We used a strategy based on the comparative mapping of sequence contigs from the chrUn fraction of the chicken genome and from chicken ESTs to characterize a chicken microchromosome that was absent from the first sequence assembly. Isolation of BAC clones and FISH mapping enabled us to identify this microchromosome as being GGA25. Although GGA25 is now included in the second version (May 2006) of the chicken genome assembly, our RH maps enabled us to assign 23 additional contigs from the chrUn, amounting to a total of 44.8 kb of sequence, and 18 ESTs that did not have any significant BLAST hit. Genetic maps of GGA25 were successfully developed by using the data from the RH maps.
The difficulty we encountered in isolating BAC clones and the small size of many of the chrUn contigs we attributed to GGA25 suggest that there may be a cloning and/or a sequencing bias against obtaining sequence from microchromosomes. These difficulties in obtaining sequence have since been confirmed for other microchromosomes by us and others (J. Dodgson, personal communication). The GGA25 sequence in the May 2006 assembly has a composition of 52.4% G+C, which is amongst the highest for chicken chromosomes . The chrUn contigs that we have added to GGA25 through RH mapping have a mean G+C content of 61.2% [see Additional file 1]. This confirms GGA25 to be amongst the most GC-rich microchromosomes. The observation from FISH experiments , and the high proportion of minisatellite markers on the E26C13 genetic map , suggest that GGA25 contains a high number of repetitive sequences. Both the high G+C content and a high proportion of repetitive elements may account for the paucity of available sequence for this chromosome in the chicken genome assembly at the beginning of this study.
An average retention frequency of 24.1% (range 11.2–39.3%) was observed for the 120 GGA25 markers studied here. This finding is in agreement with previously observed values [18, 19], confirming a higher retention rate for micro - than for macrochromosomes.
By using the average value of 38.7 kb/cR observed for other chromosomes mapped with the ChickRH6 panel , the length of GGA25 can be estimated to be around 11.4 Mb, which is in accordance with the expected size for this chromosome . This suggests also that the entire chromosome is covered by our RH map. The portion of human chromosome 1 orthologous to GGA25, located at HSA01q21.2-q23.3, is about 11.5 Mb long (from 148.1 to 159.5 Mb, in addition to a short fragment of about 100 kb around 144.2 Mb, Hg18). This region corresponds to a chicken microchromosome covering about 11–12 Mb, giving a ratio of about 1 Mb HSA/1 Mb GGA, which is much lower than the average ratio when considering the whole genome (2.4 Mb HSA/1.0 Mb GGA), and may be associated with the very high density of genes in this portion of the human genome [20, 21].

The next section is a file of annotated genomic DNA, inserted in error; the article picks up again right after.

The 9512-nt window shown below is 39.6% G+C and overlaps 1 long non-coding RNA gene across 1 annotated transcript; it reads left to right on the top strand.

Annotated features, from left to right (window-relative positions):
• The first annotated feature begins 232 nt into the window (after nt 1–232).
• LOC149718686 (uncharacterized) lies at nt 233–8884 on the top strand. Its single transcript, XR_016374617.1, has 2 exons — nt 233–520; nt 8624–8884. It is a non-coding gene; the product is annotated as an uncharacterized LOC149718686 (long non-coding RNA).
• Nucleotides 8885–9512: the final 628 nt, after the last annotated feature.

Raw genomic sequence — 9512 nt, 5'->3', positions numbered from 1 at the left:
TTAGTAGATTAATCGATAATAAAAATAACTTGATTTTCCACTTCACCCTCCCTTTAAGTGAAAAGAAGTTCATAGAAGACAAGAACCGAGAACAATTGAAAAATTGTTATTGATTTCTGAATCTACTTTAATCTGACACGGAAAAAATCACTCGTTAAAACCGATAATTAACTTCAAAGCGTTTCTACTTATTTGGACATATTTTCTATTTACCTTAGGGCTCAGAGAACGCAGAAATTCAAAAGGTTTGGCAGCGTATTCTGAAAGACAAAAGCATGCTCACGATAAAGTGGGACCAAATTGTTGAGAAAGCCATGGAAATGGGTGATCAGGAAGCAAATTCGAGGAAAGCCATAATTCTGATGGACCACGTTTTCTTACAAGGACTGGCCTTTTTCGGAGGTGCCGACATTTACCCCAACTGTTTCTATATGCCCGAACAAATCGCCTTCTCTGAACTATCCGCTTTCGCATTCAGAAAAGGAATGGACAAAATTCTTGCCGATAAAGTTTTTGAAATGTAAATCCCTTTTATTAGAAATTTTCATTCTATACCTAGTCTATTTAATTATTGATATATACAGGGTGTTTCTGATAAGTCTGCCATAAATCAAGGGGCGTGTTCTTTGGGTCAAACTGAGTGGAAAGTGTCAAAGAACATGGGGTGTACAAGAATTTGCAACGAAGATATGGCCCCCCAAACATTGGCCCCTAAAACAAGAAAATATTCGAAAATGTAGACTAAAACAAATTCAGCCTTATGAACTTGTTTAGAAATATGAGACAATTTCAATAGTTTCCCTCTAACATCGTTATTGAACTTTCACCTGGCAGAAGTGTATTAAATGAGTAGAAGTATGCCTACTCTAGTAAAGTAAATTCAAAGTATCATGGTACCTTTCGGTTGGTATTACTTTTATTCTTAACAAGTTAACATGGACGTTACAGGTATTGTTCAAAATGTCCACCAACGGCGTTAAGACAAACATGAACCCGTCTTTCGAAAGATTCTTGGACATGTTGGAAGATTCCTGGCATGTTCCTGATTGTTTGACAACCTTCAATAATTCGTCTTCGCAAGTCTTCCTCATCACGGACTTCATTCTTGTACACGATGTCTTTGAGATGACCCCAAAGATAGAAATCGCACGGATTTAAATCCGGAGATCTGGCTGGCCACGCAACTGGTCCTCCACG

The HSA1 region orthologous to GGA25 contains around 410 genes . Assuming most of these genes are present in GGA25, the gene density of this microchromosome would be 5.9 genes/100 kb, which is comparable to the value of 5.5 obtained for GGA32, and higher than the ratio observed for longer chicken chromosomes, as expected .
The RH results indicate a high number of chromosomal rearrangements in the chicken and human lineages in the region corresponding to GGA25 (Figure 4). The high number of intra-chromosomal rearrangements within the region of conserved synteny between birds and mammals is in accordance with results obtained for other chromosomes, e.g., GGA02 , GGA05 , GGA07 , GGA10 , GGA14 , GGA15  or GGA28 .
Genotyping the East Lansing population allowed us to connect our results to the international chicken reference backcross mapping pedigree, and to develop a single-locus marker from a minisatellite previously mapped in this population. These results suggest that minisatellite-type sequences are distributed throughout GGA25 (Figure 5).
The genetic map constructed using our local cross presents smaller genetic distances between markers than the East Lansing map. The variation observed are most likely the result of differences between the lines used for the two crosses. By using the genetic map built with our local cross, we find an overall ratio of 3.0 cR/cM, which is a relatively low value when compared to the ratio obtained for chicken macrochromosomes [18, 23, 24], but close to the ratio of 3.6 obtained for chromosome 14 . This result is in accordance with the fact that the recombination rate is negatively correlated with the physical length of the chromosome .